Extreme heat is in store

Residents urged to look out for isolated, frail neighbors

June 07, 2008|By Nick Madigan | Nick Madigan,Sun Reporter

It could be a scorcher.

While many people might beat the heat this weekend with trips to the beach or a pool - or by simply parking themselves in front of an air conditioner - others might not have any way to cool down.

"When it's hot, it can be dangerous," Baltimore Mayor Sheila Dixon said yesterday as she issued the season's first Code Red heat alert, starting today and lasting at least through Monday. "The goal is simple: to save lives."

With temperatures likely to climb well into the 90s this weekend and Monday, the alert mobilizes city agencies to look out for residents who might be isolated and unable to care for themselves if overcome by heat. Water will be distributed to the homeless, cooling centers throughout the city will be open, and people will be urged to report problems or cases requiring aid through the 311 nonemergency number.

"We want our citizens to look out for each other and themselves," Dixon said outside City Hall and suggested that residents invite neighbors to their homes if they think it might be helpful.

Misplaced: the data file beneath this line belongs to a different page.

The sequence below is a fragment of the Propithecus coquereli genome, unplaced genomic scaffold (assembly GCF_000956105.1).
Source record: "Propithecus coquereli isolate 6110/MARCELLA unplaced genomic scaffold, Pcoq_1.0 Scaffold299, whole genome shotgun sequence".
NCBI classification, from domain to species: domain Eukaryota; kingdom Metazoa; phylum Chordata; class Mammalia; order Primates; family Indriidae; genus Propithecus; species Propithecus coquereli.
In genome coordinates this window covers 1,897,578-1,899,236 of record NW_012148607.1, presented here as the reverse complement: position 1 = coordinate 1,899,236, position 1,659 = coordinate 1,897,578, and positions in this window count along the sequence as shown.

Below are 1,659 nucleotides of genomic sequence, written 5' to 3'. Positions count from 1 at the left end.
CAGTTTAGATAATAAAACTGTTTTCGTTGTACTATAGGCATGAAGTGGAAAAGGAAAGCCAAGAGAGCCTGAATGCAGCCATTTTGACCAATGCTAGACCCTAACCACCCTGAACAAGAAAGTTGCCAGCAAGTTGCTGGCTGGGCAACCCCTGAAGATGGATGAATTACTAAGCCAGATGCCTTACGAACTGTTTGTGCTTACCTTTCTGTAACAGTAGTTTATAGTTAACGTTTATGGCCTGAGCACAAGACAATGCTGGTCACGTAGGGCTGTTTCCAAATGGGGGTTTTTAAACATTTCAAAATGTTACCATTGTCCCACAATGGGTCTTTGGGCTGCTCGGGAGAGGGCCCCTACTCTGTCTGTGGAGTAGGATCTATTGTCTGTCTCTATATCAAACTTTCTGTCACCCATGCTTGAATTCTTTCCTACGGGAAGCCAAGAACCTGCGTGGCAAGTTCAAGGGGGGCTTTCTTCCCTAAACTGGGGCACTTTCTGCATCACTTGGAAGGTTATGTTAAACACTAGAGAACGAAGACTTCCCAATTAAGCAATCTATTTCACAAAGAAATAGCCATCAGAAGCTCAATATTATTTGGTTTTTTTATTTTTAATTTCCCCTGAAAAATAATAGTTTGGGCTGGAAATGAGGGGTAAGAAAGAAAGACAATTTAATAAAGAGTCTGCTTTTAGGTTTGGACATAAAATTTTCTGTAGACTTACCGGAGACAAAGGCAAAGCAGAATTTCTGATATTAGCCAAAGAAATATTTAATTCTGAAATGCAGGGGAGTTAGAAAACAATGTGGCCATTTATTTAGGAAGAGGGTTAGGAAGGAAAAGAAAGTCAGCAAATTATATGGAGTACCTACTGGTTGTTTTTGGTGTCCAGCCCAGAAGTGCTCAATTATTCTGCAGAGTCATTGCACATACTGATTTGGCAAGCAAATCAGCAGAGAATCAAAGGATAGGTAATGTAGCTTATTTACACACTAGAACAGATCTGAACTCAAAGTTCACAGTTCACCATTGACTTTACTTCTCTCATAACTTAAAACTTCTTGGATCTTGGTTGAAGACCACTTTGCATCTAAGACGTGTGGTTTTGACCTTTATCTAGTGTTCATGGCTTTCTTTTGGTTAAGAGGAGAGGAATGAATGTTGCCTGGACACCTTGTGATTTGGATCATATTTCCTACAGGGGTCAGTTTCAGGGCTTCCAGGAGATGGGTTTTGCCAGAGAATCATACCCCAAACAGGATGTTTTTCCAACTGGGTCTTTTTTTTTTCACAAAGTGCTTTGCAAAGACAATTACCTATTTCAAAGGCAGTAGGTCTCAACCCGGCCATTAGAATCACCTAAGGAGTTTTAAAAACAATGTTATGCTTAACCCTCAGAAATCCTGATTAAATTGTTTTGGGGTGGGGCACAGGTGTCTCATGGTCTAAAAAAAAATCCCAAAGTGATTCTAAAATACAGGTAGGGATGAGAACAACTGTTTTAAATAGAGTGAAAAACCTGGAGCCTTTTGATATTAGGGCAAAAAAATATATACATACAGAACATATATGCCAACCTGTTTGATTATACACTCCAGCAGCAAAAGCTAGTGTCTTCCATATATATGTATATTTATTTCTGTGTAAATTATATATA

Lt. Robert Maloney, director of the city's Office of Emergency Management, recalled that, as a paramedic a few years ago, he responded to a call about an elderly man who had collapsed outside a drugstore with a body temperature of 105 degrees - perilously high.

"If we all pull together, we can get through intense periods of heat," Maloney said.

The National Weather Service issued an "excessive heat watch" for the Baltimore and Washington areas and predicted a "prolonged period" of high temperatures.

Twenty people - one of them in Baltimore - died in Maryland last summer from problems related to excessive heat. There were 21 such deaths in 2006 and 47 in 2005, according to Karen Black, a spokeswoman for the state Department of Health and Mental Hygiene.

"It might not be summer, but it feels like summer," Black said yesterday. "We know it can translate into heat stroke, heat exhaustion and, unfortunately, sometimes even death."

The Health Department warned that, although summer is technically two weeks away, "hot and humid weather is knocking on Maryland's door."

"Everyone should be careful in hot weather, especially elderly people, young children and those who are overweight," said the state's health secretary, John M. Colmers. "While chronic health conditions such as heart disease, diabetes and respiratory illnesses increase an individual's risk, there are things people can do to protect themselves."

People are advised to drink fluids such as water and fruit juices to prevent dehydration and to be aware that alcohol can impair the body's sweat mechanism, as can medications such as antihistamines and diuretics.

"Athletes and those who work outdoors should, if possible, take short breaks when feeling fatigued," state health officials suggested. They also urged people never to leave animals or children in vehicles, even with windows partway open.

nick.madigan@baltsun.com

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